top of page

Toast Bread

Updated: Oct 24, 2021

If you are tired of the industrial stuff, this is a fine-pored and soft bread, which shows its true flavour only toasted. For a better result you can replace the butter with lard, it will give an old style signature to your sandwiches.

​Difficulty level:

Cooking Time:

​1 hour and 15 minutes (including ripening)

Oven Temperature:

​50˚C to ripen - Cook at 200˚C

Cooking Method:

​Static Oven, In a tin covered with an aluminium foil

This bread is a good starting point to experiment and work with doughs containing sugar and butter. The sugar will make the dough very soft, the butter will give a smooth structure to the gluten, finally the salt will bring everything together. Just be patient and do not hurry, let the mixer do the hard work for you

Ingredients for 1 box shape 24 cm long, 9 cm high, 12 cm wide:

Using Sourdough Starter

  • 420g White Flour (W220, PL 0,5/0,6)

  • 30g Kamut Flour (W130, PL 0,4/0,5)

  • 2g Diastatic Malt

  • 335g Water

  • 12g Salt

  • 150g Sourdough Starter

  • 35g Butter

  • 17g Sugar

Using Dried Yeast

  • 520g White Flour (W220, PL 0,5/0,6)

  • 50g Kamut Flour (W130, PL 0,4/0,5)

  • 2g Diastatic Malt

  • 365g Water

  • 12g Salt

  • 13g Dried Yeast

  • 35g Butter

  • 17g Sugar


  1. In the mixing bowl mix the yeast with the water and the malt until the yeast is almost dissolved.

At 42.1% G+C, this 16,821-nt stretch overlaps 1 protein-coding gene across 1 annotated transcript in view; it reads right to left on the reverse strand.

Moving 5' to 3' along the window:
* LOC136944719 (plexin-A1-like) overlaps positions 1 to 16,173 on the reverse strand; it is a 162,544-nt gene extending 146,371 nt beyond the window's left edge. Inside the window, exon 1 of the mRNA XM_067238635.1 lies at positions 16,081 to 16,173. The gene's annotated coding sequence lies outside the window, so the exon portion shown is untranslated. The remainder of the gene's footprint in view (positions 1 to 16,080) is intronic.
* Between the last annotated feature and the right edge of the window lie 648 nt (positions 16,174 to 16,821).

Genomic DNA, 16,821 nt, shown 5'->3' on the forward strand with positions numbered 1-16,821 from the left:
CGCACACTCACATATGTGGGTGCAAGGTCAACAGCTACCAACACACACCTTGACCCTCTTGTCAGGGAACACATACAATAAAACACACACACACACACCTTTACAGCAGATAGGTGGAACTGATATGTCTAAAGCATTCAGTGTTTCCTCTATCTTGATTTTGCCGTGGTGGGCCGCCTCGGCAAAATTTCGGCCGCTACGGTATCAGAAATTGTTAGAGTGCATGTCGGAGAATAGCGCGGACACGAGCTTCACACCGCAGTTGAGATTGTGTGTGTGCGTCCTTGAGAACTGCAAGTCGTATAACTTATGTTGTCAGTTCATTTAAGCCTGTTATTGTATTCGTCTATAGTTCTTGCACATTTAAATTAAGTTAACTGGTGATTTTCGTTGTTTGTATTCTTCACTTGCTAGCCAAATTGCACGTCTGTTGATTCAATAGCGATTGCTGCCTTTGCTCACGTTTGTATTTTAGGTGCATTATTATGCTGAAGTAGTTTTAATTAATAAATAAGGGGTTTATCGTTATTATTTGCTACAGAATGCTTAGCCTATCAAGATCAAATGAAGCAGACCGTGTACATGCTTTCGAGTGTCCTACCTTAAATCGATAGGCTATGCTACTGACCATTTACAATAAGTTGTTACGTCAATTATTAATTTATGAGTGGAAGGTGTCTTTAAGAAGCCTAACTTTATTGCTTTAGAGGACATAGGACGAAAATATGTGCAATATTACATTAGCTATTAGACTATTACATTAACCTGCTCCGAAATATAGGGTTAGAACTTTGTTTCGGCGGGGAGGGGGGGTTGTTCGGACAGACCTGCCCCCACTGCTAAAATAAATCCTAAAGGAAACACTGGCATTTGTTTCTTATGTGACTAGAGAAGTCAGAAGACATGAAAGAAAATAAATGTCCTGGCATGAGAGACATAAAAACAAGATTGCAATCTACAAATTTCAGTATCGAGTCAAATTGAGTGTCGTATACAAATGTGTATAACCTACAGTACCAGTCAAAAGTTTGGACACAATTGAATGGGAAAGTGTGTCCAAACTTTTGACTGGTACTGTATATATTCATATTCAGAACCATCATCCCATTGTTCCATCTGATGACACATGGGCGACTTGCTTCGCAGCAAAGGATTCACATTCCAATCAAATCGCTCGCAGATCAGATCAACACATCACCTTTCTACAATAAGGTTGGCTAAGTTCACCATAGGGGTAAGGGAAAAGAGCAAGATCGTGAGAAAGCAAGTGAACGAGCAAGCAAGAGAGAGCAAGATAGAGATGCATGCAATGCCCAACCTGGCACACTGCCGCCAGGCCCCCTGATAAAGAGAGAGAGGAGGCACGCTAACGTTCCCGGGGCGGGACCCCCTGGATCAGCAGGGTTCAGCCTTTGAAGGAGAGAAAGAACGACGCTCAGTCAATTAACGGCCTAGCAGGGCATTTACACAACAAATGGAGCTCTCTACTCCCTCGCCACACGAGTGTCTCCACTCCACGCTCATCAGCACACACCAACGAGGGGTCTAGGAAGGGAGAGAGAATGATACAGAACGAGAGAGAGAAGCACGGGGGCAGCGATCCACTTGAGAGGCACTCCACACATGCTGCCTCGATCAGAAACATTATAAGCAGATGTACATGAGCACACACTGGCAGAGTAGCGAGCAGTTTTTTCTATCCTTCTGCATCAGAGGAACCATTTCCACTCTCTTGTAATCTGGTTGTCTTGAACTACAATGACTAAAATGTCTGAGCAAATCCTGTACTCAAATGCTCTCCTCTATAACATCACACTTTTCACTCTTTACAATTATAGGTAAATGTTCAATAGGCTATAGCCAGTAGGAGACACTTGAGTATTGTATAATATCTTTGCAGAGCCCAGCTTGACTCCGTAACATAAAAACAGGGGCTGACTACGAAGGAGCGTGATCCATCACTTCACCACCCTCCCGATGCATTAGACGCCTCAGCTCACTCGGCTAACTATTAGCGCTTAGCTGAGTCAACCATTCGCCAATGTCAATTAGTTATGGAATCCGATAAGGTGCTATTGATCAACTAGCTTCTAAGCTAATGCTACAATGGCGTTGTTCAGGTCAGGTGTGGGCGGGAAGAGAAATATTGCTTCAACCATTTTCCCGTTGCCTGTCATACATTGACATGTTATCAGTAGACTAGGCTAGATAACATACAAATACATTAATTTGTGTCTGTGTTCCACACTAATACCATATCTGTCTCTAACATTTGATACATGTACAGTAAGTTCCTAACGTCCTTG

2. Add the sifted flour and start kneading using a stand mixer at speed 2 for 20 minutes.

  3. Add the sugar, and knead for 10 minutes.

  4. Let the dough rest for about 10 minutes

  5. Add half of the butter, knead for 5 minutes, then add the remaining butter and knead for other 5 minutes.

  6. Finally add the salt and knead for 5 minutes.

  7. The dough should be smooth and well off the sides of the mixing bowl.

  8. Remove the dough from the mixer and leave it to rest in the mixing bowl or a wood surface, covered with a bowl for about 1 hour

  9. Leave the dough to rest in a proving basket, or a glass bowl:

    1. Sourdough Starter: 12 hours at 25˚C covered with cling film, or until the dough has doubled its volume.

    2. Dried Yeast: 12 hours in a fridge (4˚C) covered with cling film, or until the dough has doubled its volume.

  10. After 12-hour, carefully place the dough on the lightly floured work surface, give it a cylindrical shape and slightly hammer it. After about 5 minutes of rest, the dough pieces gently beat long (about 25 cm long).

  11. Place the dough pieces with the smooth side up one after the other in a greased 1 kg box baking tin of 24 cm length.

  12. Close the box shape with an aluminium foil greased on the underside.

  13. Leave the dough for other 6 hours at 25˚C, then put it in the fridge (4˚C) until it double its volume.

  14. Place the tin pan in the cold oven, switch to 50°C and leave the dough ripen for 30 minutes. Then switch the oven to 200°C and bake the bread for 45 minutes.

  15. Remove the bread from the tin, place it on a plate or on the grid and bake for another 10 minutes at 200°C.

The raising phase is critical. I provided the time I usually follow to prepare this bread in a 24hour timeframe so that I can plan other tasks between each phase. I suggest you to use a monitor to know when the dough is ready. Place a little of dough in a straight glass (or any other container) mark the initial level and put 2 additional marks to mark the twofold and threefold points). Use it as your guide.

11 views0 comments

Recent Posts

See All


bottom of page